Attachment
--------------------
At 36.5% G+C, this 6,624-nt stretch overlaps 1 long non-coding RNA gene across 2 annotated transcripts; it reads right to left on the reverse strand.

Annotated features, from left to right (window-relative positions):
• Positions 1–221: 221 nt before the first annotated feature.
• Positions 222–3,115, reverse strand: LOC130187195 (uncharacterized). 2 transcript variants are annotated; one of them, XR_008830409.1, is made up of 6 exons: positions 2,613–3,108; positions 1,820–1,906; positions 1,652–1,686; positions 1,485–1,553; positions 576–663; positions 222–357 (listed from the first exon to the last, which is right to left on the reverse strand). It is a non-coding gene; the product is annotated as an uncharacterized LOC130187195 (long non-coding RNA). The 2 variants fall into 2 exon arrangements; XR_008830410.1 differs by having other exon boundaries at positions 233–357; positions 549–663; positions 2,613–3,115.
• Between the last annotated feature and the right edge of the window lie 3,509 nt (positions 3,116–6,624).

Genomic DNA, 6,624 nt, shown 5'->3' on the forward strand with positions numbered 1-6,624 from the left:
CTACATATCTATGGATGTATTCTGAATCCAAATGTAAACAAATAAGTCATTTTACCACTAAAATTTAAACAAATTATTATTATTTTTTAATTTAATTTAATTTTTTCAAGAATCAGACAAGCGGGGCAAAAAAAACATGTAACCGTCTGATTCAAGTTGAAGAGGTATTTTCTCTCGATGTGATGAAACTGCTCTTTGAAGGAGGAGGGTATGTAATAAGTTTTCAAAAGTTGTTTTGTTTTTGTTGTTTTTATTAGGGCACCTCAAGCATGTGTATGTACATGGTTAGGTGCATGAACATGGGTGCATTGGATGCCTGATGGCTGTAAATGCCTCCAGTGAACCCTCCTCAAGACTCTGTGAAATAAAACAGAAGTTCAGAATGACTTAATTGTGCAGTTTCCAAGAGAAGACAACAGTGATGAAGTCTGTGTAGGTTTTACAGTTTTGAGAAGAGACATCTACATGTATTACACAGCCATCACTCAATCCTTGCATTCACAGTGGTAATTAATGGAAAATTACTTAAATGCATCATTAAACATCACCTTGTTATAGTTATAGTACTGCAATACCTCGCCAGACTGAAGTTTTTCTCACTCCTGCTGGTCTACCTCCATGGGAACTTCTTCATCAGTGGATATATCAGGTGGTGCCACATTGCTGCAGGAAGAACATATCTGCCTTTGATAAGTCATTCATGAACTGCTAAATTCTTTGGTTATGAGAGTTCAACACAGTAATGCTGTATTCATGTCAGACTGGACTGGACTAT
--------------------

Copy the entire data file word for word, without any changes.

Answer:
At 36.5% G+C, this 6,624-nt stretch overlaps 1 long non-coding RNA gene across 2 annotated transcripts; it reads right to left on the reverse strand.

Annotated features, from left to right (window-relative positions):
• Positions 1–221: 221 nt before the first annotated feature.
• Positions 222–3,115, reverse strand: LOC130187195 (uncharacterized). 2 transcript variants are annotated; one of them, XR_008830409.1, is made up of 6 exons: positions 2,613–3,108; positions 1,820–1,906; positions 1,652–1,686; positions 1,485–1,553; positions 576–663; positions 222–357 (listed from the first exon to the last, which is right to left on the reverse strand). It is a non-coding gene; the product is annotated as an uncharacterized LOC130187195 (long non-coding RNA). The 2 variants fall into 2 exon arrangements; XR_008830410.1 differs by having other exon boundaries at positions 233–357; positions 549–663; positions 2,613–3,115.
• Between the last annotated feature and the right edge of the window lie 3,509 nt (positions 3,116–6,624).

Genomic DNA, 6,624 nt, shown 5'->3' on the forward strand with positions numbered 1-6,624 from the left:
CTACATATCTATGGATGTATTCTGAATCCAAATGTAAACAAATAAGTCATTTTACCACTAAAATTTAAACAAATTATTATTATTTTTTAATTTAATTTAATTTTTTCAAGAATCAGACAAGCGGGGCAAAAAAAACATGTAACCGTCTGATTCAAGTTGAAGAGGTATTTTCTCTCGATGTGATGAAACTGCTCTTTGAAGGAGGAGGGTATGTAATAAGTTTTCAAAAGTTGTTTTGTTTTTGTTGTTTTTATTAGGGCACCTCAAGCATGTGTATGTACATGGTTAGGTGCATGAACATGGGTGCATTGGATGCCTGATGGCTGTAAATGCCTCCAGTGAACCCTCCTCAAGACTCTGTGAAATAAAACAGAAGTTCAGAATGACTTAATTGTGCAGTTTCCAAGAGAAGACAACAGTGATGAAGTCTGTGTAGGTTTTACAGTTTTGAGAAGAGACATCTACATGTATTACACAGCCATCACTCAATCCTTGCATTCACAGTGGTAATTAATGGAAAATTACTTAAATGCATCATTAAACATCACCTTGTTATAGTTATAGTACTGCAATACCTCGCCAGACTGAAGTTTTTCTCACTCCTGCTGGTCTACCTCCATGGGAACTTCTTCATCAGTGGATATATCAGGTGGTGCCACATTGCTGCAGGAAGAACATATCTGCCTTTGATAAGTCATTCATGAACTGCTAAATTCTTTGGTTATGAGAGTTCAACACAGTAATGCTGTATTCATGTCAGACTGGACTGGACTAT